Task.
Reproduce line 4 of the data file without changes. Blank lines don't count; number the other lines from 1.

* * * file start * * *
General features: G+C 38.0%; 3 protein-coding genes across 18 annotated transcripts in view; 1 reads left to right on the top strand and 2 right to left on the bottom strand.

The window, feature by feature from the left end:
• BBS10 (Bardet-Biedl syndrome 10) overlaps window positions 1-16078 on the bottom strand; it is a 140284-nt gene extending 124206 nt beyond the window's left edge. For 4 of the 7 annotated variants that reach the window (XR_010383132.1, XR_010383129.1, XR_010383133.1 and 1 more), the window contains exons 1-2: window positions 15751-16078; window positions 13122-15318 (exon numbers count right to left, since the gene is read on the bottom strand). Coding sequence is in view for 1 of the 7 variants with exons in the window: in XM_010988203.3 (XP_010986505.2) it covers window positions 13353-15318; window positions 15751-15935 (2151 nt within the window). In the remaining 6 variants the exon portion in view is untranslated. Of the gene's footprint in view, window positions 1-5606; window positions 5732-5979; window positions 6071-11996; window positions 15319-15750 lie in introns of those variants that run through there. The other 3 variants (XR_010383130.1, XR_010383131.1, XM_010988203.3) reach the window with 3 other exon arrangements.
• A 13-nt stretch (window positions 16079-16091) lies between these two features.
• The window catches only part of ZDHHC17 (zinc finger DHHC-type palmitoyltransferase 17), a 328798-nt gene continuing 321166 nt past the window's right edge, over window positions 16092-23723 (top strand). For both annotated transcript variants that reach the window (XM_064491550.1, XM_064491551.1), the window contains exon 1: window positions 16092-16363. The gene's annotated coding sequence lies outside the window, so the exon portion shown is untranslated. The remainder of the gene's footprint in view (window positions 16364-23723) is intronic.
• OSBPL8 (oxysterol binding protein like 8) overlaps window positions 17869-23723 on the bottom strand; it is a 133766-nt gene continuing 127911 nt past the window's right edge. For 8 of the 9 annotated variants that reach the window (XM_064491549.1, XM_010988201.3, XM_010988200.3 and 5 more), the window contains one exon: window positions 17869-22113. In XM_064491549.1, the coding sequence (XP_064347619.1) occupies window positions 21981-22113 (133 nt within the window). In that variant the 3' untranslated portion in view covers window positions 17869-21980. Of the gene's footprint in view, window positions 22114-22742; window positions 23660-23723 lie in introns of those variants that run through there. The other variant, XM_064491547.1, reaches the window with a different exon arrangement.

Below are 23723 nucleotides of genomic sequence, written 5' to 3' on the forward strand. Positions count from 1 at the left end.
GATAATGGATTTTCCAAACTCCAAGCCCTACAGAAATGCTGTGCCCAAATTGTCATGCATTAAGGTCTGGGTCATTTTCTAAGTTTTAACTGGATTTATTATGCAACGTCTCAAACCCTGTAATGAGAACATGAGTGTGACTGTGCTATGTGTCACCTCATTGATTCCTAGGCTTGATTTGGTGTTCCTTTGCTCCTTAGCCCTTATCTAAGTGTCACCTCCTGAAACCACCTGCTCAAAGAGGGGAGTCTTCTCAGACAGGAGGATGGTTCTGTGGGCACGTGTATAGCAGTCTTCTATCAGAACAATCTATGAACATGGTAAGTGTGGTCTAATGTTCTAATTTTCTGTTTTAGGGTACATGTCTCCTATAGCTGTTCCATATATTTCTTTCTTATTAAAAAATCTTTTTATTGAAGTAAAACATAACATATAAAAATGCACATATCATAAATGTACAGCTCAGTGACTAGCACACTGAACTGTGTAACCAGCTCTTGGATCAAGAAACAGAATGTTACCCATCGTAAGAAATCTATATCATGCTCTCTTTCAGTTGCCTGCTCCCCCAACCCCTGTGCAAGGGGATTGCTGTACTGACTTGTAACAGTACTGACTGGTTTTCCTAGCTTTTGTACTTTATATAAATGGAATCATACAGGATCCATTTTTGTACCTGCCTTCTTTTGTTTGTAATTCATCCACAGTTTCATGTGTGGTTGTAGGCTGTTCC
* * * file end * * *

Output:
• A 13-nt stretch (window positions 16079-16091) lies between these two features.